Well, that was unexpectedly frustrating. Preacher has been a show I’ve championed during its run, and that isn’t about to change. I have issues with “The End of the Road,” the series’ second season finale, but Preacher continues to be a show that easily gets by on its style, the performance work and the underlying weirdness of it all. However, with the setups for the cliffhangers we see and the payoffs to multiple storylines that we’ve been following, this season ended on a notably hollow note. It is one thing to see the culmination of several plotlines in one episode, but another to consider the work this show put in and how that payoff feels in relation.
Following the two-part premiere, which brought our leads to New Orleans, where the show would spend the rest of its time, Cassidy and Tulip were placed in two disjointed subplots. This became more of the case as the season went on. I found more to enjoy in Cassidy’s story involving his son Denis, but it is easy to note how much time seemed to be spent stopping the momentum of this series to put a focus on either Cassidy’s regard for his estranged son or Tulip’s PTSD issues, following her encounter with The Saint.
This episode brings both arcs to a close and in the most dramatic ways possible. It could have been seen as effective. Cassidy, in a selfish attempt to keep from facing his worst impulses, ends up throwing Denis into the sun to burn alive. Tulip, who had formed a friendship with “Jenny” thanks to her problems, actually ends up getting shot and dying (more on that later). These are ideas that subvert what is expected, but also feel like a cheap way to wrap up all the work done by this show to keep us involved with these characters.
I get that the team behind Preacher seem to have this desire in really capturing the spirit of Ennis/Dillon’s work in the graphic novel and are applying the sort of take-no-prisoners attitude to the model of TV shows and character arcs, but sometimes that only goes so far. There are plenty of exciting moments in this finale (and the show as a whole, of course), but having great bits also leads to a way of undermining the show as a whole, affecting the pacing and basic enjoyment of a show that has previously been effectively bonkers, while telling a complete story.
Fortunately, Jesse’s stuff works great. Since the Grail is an interesting counterpoint to our preacher, watching Jesse handle his call to the dark side makes for compelling drama. It leads to a fun action sequence George Harrison’s “My Sweet Lord.” There’s room for more back and forth banter between Jesse and Starr. When the time calls for it, it also means seeing Jesse choose to go after someone he loves, giving us a continued sense of what makes this character tick in various ways.
However, once getting to the apartment and building to a scene where Jesse and Cassidy fight over whether or not to turn Tulip into a vampire to save her life, it feels like a scene that just sits there. There’s certainly an end that perhaps justifies the means element to the concluding scene involving these three, but getting to that moment fell flat, despite the work to set up this scenario. This is especially problematic given that of all the people, Tulip is somehow the damsel in distress.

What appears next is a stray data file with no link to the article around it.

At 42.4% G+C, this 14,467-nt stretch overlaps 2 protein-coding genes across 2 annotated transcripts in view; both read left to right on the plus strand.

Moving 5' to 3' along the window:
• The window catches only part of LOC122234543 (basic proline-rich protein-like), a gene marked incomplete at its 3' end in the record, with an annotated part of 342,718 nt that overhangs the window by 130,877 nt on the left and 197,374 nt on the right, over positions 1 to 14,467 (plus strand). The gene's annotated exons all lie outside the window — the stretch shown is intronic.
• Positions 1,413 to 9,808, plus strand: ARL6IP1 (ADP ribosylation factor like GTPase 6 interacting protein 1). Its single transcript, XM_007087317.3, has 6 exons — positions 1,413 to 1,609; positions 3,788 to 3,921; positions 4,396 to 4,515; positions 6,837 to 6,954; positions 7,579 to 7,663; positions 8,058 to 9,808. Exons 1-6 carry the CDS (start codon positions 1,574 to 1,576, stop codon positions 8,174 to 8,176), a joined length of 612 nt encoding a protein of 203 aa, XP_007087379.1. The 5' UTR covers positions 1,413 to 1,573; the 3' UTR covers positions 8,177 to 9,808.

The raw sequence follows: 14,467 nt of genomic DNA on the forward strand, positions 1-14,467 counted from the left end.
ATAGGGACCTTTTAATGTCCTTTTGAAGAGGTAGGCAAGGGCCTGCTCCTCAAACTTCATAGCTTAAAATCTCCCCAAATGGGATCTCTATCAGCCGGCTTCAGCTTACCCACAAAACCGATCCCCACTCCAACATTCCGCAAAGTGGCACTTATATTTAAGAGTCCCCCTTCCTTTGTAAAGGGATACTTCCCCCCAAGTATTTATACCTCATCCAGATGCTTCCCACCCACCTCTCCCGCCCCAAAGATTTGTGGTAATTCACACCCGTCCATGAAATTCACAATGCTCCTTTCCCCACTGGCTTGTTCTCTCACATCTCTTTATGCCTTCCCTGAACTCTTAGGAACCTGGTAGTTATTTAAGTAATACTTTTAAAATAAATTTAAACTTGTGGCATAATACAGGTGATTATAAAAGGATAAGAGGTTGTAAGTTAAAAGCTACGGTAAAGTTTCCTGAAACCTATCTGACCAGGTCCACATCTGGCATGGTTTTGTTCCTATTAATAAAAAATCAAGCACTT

Fortunately, season three will have us looking forward to what goes on with Madame L’Angell in Angelville. This episode begins with another very stylish cold open that takes us through some of Jesse’s childhood. We’ve had some flashbacks dealing with Jesse’s early life, and this is very important to the character. The comics make sure to establish plenty through these flashbacks, and the series is certainly not forgetting about that. It’s why I’m not too concerned about whether or not Tulip will survive (the opening shows Jesse doing what he can to resurrect a chicken), but somewhat concerned about how this altered approach will work.
There are the other questions as well. What is going on with Jesse’s use of Genesis? Is God someone we’ve seen or should we be looking out for some stunt casting next year? Is Hell going to be a bigger issue? And what’s Hitler up to? I can see this show answering a few of these questions for sure, but let’s hope finds more focus next summer. Season two was a step up for the series in terms of providing a clearer direction. With great material to work with, I have plenty of anticipation for what comes next. I just hope a better job is done with structuring these character arcs. Jesse may be on a mission, but I’ll be happy just to be hanging with him, Cass and Tulip if it means keeping them all actively involved.
Preachin’ To The Choir:
- That whole sunscreen scene was a bit much, even for Tulip.
- While I don’t need to return to Hell, I can’t say I’m not intrigued by the land outside of the prison cells.
- “Shit.” – Eugene really didn’t think things through concerning Hitler.
- RIP Dennis, you became a creepy, jerk-ish vampire and died screaming in pain.
- Jesse missed his taping at Kimmel.
- It was a nice touch, I guess, to end on the dog suit and God sorta stepping out of the bathroom, but not quite the, “whoa” feeling that came from season one’s explosive finale.
- Thanks to everyone for reading along, as I broke down the season. We’ll see where things head next year!